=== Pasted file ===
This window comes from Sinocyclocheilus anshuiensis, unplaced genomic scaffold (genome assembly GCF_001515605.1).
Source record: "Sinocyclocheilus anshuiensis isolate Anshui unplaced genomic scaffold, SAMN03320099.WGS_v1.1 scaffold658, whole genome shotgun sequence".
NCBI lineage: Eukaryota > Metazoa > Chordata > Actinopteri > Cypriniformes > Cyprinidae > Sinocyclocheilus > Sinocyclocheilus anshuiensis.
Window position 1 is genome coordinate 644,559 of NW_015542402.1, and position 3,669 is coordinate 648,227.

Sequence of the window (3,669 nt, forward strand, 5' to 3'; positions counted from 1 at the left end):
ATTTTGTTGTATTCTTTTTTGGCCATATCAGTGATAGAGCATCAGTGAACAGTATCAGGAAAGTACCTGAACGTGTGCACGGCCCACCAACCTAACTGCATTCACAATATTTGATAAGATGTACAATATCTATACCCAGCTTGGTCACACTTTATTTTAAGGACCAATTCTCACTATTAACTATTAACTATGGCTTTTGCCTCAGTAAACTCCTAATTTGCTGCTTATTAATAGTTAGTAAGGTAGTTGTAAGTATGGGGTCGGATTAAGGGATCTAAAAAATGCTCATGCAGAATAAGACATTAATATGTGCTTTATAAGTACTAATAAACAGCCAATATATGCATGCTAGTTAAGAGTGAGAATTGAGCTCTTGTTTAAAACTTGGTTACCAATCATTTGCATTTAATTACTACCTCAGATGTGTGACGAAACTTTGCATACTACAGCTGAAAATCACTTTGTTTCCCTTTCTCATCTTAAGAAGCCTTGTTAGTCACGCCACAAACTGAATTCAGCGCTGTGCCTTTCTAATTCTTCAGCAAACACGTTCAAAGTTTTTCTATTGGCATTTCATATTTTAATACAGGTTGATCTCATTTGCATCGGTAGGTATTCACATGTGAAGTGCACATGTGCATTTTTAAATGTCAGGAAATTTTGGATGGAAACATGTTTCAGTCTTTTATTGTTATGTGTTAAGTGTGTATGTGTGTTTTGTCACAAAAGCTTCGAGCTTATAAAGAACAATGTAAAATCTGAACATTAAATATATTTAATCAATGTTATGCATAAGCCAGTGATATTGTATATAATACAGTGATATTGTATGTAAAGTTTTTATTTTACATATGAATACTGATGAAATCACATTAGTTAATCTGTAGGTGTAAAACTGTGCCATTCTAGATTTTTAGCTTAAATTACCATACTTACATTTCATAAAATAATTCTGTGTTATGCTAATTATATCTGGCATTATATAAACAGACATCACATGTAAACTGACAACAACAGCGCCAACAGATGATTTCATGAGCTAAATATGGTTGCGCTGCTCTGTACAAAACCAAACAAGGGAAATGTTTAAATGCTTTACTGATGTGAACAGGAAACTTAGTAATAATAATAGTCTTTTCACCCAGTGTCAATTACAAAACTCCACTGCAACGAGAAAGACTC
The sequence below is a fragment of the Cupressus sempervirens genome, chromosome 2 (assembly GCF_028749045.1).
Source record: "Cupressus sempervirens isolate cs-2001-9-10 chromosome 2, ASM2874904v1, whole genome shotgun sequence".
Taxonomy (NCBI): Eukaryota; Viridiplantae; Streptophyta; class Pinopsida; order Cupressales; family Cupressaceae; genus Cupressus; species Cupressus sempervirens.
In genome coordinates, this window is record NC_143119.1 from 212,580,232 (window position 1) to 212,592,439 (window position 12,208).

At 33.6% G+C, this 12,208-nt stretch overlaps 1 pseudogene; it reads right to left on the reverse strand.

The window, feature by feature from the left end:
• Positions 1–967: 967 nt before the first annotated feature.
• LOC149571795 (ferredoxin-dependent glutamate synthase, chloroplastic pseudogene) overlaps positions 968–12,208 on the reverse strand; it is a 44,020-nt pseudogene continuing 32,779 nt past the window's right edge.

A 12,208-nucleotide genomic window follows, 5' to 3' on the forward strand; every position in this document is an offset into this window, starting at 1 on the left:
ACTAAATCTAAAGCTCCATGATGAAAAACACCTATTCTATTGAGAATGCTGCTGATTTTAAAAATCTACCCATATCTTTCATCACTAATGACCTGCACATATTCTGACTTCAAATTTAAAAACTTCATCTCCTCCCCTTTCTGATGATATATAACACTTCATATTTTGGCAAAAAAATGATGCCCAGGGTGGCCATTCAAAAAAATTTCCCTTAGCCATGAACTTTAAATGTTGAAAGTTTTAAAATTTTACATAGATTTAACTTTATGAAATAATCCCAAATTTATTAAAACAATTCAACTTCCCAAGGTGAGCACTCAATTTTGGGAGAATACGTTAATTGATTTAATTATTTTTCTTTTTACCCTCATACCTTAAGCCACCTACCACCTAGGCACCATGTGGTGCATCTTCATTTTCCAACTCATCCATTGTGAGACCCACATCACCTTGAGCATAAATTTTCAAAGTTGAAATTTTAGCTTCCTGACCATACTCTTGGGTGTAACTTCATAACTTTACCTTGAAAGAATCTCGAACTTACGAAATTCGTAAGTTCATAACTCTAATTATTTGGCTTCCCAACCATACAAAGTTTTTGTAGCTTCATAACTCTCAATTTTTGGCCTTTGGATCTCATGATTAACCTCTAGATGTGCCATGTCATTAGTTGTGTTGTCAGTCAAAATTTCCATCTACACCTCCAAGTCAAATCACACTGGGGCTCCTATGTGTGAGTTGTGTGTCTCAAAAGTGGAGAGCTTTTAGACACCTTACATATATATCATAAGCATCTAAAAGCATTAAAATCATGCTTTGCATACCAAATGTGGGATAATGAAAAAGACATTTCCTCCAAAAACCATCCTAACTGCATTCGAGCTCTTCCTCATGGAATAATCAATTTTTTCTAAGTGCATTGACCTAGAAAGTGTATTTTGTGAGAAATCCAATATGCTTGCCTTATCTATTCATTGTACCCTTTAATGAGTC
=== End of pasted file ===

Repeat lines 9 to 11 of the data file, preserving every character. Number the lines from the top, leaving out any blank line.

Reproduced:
Taxonomy (NCBI): Eukaryota; Viridiplantae; Streptophyta; class Pinopsida; order Cupressales; family Cupressaceae; genus Cupressus; species Cupressus sempervirens.
In genome coordinates, this window is record NC_143119.1 from 212,580,232 (window position 1) to 212,592,439 (window position 12,208).

At 33.6% G+C, this 12,208-nt stretch overlaps 1 pseudogene; it reads right to left on the reverse strand.